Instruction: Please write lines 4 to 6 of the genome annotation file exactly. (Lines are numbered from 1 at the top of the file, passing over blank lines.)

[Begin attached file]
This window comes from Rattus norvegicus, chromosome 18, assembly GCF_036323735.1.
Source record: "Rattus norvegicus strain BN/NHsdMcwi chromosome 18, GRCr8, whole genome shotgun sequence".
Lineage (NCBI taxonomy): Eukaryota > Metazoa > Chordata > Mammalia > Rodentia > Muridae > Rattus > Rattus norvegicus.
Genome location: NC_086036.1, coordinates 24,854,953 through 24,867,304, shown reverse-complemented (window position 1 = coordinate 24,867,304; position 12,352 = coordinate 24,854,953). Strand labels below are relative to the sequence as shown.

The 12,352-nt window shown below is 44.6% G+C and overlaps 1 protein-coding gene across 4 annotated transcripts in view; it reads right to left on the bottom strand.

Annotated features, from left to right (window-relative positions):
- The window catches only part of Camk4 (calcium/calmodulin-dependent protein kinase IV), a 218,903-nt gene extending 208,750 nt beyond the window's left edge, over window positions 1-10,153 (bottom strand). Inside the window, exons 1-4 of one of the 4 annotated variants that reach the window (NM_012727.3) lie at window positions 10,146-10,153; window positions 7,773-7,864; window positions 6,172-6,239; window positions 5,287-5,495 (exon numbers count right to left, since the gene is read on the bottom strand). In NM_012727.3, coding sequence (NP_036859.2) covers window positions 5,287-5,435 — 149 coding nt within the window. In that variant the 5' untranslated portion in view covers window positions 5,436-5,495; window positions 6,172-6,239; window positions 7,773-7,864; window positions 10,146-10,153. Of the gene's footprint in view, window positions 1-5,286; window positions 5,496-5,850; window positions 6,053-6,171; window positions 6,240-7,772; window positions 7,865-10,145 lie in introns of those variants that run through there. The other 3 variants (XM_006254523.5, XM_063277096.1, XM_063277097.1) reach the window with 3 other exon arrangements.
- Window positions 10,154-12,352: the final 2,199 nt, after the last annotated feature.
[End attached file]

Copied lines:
Genome location: NC_086036.1, coordinates 24,854,953 through 24,867,304, shown reverse-complemented (window position 1 = coordinate 24,867,304; position 12,352 = coordinate 24,854,953). Strand labels below are relative to the sequence as shown.

The 12,352-nt window shown below is 44.6% G+C and overlaps 1 protein-coding gene across 4 annotated transcripts in view; it reads right to left on the bottom strand.

Annotated features, from left to right (window-relative positions):